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Bioconversion of Digestate, Pig Manure and Vegetal Residue-Based Waste Operated by Black Soldier Fly Larvae, Hermetia illucens L. (Diptera: Stratiomyidae)

Veldkamp, T.; Rozen, K. van; Elissen, H.J.H.; Wikselaar, P.G. van; Weide, R.Y. van der

Summary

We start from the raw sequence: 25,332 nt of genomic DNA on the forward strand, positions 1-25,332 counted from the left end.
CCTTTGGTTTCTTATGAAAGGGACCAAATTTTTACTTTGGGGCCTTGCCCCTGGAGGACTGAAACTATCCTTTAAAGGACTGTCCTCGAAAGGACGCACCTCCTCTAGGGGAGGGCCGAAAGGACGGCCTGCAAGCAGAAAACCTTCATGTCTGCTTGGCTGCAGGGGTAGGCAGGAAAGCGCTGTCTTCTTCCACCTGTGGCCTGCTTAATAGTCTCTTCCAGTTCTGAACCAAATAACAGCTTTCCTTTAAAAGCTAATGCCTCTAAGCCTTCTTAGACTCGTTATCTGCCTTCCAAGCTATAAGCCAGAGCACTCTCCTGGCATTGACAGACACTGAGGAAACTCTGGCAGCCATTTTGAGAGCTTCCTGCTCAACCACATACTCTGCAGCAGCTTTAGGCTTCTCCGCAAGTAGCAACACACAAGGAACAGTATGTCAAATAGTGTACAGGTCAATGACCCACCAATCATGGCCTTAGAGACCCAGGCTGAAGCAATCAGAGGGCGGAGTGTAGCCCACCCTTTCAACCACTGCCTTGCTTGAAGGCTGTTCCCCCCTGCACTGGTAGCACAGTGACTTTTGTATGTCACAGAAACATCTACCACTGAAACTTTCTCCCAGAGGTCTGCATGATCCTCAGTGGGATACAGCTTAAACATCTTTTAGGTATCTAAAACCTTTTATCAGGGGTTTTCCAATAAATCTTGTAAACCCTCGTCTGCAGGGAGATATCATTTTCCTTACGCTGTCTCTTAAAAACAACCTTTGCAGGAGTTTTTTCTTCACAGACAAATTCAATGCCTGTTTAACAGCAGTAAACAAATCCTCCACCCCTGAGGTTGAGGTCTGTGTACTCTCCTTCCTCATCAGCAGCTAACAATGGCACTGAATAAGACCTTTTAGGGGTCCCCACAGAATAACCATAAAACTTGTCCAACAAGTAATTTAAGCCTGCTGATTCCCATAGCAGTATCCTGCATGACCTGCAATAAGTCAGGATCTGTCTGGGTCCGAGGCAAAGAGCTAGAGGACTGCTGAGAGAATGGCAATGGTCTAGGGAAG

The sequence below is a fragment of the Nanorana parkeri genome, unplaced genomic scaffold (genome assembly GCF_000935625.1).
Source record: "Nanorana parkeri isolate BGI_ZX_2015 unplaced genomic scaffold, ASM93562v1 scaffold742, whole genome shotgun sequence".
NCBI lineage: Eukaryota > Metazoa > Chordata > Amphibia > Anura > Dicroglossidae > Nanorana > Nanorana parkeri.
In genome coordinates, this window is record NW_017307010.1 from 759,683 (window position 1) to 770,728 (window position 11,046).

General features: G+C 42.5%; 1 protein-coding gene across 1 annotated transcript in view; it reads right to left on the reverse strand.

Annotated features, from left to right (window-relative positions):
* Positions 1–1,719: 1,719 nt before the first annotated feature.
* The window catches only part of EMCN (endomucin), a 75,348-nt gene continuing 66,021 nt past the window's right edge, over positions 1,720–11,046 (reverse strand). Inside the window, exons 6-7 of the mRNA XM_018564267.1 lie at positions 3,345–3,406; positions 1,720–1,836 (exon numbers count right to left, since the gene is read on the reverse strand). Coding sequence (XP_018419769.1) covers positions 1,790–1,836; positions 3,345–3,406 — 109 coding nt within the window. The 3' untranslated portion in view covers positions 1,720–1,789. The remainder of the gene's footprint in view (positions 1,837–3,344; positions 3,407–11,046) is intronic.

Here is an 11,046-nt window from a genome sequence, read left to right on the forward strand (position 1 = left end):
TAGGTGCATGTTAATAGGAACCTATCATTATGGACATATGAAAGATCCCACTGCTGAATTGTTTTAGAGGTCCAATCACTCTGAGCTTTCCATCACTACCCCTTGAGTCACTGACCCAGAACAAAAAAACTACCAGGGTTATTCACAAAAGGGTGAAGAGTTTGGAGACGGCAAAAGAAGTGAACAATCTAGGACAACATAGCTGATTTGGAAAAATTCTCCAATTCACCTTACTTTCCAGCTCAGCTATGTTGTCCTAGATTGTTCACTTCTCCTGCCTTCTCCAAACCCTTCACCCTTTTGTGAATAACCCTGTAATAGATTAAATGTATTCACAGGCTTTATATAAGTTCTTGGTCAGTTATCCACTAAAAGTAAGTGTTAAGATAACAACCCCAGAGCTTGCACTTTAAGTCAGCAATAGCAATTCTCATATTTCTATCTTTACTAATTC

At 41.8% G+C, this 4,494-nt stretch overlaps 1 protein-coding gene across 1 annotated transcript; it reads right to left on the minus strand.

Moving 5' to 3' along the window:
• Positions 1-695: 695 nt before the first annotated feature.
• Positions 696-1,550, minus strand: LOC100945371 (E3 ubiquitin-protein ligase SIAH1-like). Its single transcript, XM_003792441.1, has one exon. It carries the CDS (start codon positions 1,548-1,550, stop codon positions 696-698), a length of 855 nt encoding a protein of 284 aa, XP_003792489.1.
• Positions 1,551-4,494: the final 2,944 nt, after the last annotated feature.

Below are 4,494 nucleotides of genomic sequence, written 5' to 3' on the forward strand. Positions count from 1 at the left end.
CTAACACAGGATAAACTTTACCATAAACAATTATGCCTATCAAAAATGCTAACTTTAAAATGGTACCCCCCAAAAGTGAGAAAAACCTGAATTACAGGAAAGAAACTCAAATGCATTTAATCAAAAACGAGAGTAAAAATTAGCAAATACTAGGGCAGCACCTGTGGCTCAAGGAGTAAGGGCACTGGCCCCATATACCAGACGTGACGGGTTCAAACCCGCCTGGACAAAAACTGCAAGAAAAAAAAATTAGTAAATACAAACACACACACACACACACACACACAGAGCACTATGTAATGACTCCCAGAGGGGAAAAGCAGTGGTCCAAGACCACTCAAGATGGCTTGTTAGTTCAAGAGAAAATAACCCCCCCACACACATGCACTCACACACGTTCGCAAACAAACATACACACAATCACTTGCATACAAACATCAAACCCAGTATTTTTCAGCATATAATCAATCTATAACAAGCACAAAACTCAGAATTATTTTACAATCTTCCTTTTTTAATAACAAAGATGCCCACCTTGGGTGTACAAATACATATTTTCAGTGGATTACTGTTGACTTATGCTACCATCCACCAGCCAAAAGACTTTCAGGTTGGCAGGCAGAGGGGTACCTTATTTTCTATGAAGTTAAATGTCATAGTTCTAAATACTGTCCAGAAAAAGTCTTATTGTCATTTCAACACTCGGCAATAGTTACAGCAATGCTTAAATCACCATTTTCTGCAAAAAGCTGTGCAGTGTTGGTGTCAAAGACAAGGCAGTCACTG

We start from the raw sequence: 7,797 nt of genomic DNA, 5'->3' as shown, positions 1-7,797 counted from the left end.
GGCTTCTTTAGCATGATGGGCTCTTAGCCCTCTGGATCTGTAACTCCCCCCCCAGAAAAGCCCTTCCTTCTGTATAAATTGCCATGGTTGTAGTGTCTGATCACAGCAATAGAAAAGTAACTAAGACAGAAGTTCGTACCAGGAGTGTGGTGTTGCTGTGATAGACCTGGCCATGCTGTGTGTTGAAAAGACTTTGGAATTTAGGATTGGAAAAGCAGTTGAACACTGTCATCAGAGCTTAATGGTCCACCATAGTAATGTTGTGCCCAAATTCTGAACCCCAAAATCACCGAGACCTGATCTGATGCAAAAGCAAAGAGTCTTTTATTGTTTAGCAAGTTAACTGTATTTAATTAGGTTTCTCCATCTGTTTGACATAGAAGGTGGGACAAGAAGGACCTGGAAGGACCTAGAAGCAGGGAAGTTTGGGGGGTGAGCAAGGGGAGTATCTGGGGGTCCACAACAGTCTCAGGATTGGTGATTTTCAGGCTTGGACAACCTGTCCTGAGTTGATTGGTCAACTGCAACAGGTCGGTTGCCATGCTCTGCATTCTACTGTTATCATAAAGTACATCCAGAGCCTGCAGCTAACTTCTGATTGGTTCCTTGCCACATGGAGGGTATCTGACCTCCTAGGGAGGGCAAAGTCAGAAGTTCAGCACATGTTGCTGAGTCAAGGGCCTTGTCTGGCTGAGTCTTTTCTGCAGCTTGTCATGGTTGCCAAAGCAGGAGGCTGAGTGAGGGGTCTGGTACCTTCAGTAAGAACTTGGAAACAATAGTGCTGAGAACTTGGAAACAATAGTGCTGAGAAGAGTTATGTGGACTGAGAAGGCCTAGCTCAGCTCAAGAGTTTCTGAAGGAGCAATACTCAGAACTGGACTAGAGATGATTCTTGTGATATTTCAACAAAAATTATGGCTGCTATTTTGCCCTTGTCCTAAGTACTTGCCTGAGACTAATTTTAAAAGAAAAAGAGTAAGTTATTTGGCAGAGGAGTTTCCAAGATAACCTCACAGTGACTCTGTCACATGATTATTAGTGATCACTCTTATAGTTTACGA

Insects can play an important role to upgrade waste streams into high-grade proteins and fats as food and feed ingredients or non-food products. The aim of this research was to assess the feasibility to use waste streams with a low value for direct application as animal feed as substrates to grow BSF larvae in terms of larval growth rate, waste reduction index, and efficiency of conversion of ingested feed. The growth of black soldier fly (BSF), Hermetia illucens larvae and conversion of biowaste was assessed in triplicate in biowaste substrates: chicken feed (CF; reference diet), pig manure solid (PMS), Betafert® solid (BTFS), swill (SW), olive pulp (OP), pig manure liquid mixed with chicken feed (PMLCF), and silage grass (SG). Per kilogram fresh substrate 2500 starter (8-days-old, second instar) larvae were incubated in 21 plastic containers (75 × 47 × 15 cm). The BSF larvae were fed according to a batch feeding system. Highest growth rate was found in larvae reared on SW (13.4 mg/d). Larval growth rate was even higher than in larvae reared on the reference substrate CF (7.2 mg/d). Growth rate in larvae reared on PMLCF (7.3 mg/d) did not differ from CF, whereas growth rate of larvae reared on PMS (3.2 mg/d) was lower than on CF. Growth rate of larvae reared on BTFS, OP and SG was very low (0.6, 0.2 and 0.7 mg/d, respectively). Waste Reduction Index (WRI) was highest on SW (11.3), followed by PMLCF (9.3), and both were higher than WRI on CF (8.5). Waste Reduction Index further decreased in descending order from PMS, SG, BTFS to OP (7.6, 4.0, 2.9 and 1.7, respectively). The Efficiency of Conversion of Ingested substrate (ECI) was highest on SW (0.31), followed in descending order by PMLCF, CF and PMS (0.25, 0.21 and 0.18, respectively). The substrates OP, BTFS and SG (0.16, 0.15 and 0.14, respectively) resulted in a lower ECI than other substrates. Highest CO2 and lowest NH3 concentrations were found above substrates with the highest larval growth performances. This study showed that BSF larvae can be reared on different biowaste substrates; the growth rate of the larvae was extremely high on SW. The effects of chemical composition and physical properties of the substrates on larval growth and gas emissions should be further considered. View Full-Text